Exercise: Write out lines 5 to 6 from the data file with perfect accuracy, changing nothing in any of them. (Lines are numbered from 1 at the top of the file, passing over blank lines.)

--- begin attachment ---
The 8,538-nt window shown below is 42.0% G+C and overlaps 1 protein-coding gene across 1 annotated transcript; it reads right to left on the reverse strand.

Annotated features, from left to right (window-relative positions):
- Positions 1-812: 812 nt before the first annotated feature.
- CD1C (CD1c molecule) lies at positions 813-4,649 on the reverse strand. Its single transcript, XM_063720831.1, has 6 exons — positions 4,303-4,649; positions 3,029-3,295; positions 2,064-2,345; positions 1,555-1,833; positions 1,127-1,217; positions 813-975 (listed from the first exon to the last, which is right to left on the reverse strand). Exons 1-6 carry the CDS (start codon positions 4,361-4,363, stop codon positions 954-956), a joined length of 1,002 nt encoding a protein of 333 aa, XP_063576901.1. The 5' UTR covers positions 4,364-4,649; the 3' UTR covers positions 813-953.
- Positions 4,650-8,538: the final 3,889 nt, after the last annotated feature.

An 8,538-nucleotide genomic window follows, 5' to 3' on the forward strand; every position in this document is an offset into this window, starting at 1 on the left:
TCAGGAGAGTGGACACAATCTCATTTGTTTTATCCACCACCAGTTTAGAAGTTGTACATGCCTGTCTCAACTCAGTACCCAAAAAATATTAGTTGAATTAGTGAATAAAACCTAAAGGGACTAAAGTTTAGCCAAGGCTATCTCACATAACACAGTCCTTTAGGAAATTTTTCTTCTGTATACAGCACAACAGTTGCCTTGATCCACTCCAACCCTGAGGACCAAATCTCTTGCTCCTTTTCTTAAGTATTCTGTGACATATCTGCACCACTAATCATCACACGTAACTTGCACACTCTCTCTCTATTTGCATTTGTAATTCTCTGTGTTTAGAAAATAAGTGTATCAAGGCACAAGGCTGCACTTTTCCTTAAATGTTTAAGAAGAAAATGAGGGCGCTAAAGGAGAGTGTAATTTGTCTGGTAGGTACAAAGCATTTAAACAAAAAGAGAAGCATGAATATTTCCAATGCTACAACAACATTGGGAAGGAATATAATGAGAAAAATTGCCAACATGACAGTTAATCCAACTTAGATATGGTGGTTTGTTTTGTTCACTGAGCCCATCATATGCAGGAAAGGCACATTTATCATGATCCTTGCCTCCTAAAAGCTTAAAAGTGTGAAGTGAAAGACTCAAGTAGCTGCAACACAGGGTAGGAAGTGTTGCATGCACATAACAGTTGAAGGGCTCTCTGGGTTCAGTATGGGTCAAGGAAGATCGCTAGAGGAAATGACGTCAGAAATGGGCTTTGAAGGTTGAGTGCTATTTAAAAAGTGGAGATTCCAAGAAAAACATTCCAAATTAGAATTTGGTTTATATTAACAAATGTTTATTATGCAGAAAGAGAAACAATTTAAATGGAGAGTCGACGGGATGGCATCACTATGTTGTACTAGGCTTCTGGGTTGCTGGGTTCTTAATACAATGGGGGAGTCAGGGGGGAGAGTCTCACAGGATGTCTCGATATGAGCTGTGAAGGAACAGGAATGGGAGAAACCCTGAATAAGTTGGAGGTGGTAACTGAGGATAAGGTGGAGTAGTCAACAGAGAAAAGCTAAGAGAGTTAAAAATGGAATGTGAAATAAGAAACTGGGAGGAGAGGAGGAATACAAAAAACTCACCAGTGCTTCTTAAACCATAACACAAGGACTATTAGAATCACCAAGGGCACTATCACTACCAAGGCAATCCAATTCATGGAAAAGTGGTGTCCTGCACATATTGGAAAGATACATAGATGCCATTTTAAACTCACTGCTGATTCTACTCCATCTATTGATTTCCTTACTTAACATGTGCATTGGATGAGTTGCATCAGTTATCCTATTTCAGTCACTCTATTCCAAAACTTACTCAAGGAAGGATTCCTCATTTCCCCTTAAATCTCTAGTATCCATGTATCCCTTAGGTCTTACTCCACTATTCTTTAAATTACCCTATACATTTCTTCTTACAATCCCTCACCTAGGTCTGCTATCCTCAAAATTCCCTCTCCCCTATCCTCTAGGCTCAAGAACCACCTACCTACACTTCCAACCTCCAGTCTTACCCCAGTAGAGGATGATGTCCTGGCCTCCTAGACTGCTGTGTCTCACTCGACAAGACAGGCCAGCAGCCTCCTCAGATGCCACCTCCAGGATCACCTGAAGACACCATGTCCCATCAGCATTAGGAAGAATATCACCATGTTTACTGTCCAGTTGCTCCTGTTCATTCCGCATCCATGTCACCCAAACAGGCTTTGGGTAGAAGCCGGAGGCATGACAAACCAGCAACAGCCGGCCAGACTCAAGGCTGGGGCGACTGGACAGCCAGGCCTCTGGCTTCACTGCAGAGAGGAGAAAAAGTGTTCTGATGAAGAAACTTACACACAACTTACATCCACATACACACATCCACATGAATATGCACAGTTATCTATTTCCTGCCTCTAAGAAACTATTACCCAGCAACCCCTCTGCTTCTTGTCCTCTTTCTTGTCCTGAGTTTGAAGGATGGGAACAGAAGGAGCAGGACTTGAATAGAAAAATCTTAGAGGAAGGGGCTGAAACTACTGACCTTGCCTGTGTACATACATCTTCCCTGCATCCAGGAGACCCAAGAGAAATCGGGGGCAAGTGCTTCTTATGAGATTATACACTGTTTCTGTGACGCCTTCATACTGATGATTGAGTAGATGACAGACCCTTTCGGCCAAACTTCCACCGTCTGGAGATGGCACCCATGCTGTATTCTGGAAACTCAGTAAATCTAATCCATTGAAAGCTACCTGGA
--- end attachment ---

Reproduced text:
- Positions 4,650-8,538: the final 3,889 nt, after the last annotated feature.

An 8,538-nucleotide genomic window follows, 5' to 3' on the forward strand; every position in this document is an offset into this window, starting at 1 on the left: